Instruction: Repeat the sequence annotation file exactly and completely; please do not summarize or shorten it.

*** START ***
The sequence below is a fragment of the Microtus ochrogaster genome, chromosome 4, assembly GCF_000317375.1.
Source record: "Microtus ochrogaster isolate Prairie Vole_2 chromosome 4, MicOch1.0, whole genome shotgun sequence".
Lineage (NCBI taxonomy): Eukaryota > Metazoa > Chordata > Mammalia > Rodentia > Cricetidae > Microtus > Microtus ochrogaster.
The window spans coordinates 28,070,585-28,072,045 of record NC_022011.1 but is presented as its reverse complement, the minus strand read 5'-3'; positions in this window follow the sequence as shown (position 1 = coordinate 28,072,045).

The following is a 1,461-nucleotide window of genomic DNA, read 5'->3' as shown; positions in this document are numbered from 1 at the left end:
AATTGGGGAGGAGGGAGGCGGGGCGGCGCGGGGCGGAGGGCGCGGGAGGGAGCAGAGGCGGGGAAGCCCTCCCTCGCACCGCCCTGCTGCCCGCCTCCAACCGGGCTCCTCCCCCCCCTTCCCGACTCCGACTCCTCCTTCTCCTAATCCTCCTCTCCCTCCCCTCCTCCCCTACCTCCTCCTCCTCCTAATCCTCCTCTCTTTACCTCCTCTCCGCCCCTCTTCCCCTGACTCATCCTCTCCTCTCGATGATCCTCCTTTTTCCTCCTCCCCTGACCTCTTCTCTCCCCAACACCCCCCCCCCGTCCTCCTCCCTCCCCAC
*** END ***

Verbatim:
The sequence below is a fragment of the Microtus ochrogaster genome, chromosome 4, assembly GCF_000317375.1.
Source record: "Microtus ochrogaster isolate Prairie Vole_2 chromosome 4, MicOch1.0, whole genome shotgun sequence".
Lineage (NCBI taxonomy): Eukaryota > Metazoa > Chordata > Mammalia > Rodentia > Cricetidae > Microtus > Microtus ochrogaster.
The window spans coordinates 28,070,585-28,072,045 of record NC_022011.1 but is presented as its reverse complement, the minus strand read 5'-3'; positions in this window follow the sequence as shown (position 1 = coordinate 28,072,045).

The following is a 1,461-nucleotide window of genomic DNA, read 5'->3' as shown; positions in this document are numbered from 1 at the left end:
AATTGGGGAGGAGGGAGGCGGGGCGGCGCGGGGCGGAGGGCGCGGGAGGGAGCAGAGGCGGGGAAGCCCTCCCTCGCACCGCCCTGCTGCCCGCCTCCAACCGGGCTCCTCCCCCCCCTTCCCGACTCCGACTCCTCCTTCTCCTAATCCTCCTCTCCCTCCCCTCCTCCCCTACCTCCTCCTCCTCCTAATCCTCCTCTCTTTACCTCCTCTCCGCCCCTCTTCCCCTGACTCATCCTCTCCTCTCGATGATCCTCCTTTTTCCTCCTCCCCTGACCTCTTCTCTCCCCAACACCCCCCCCCCGTCCTCCTCCCTCCCCAC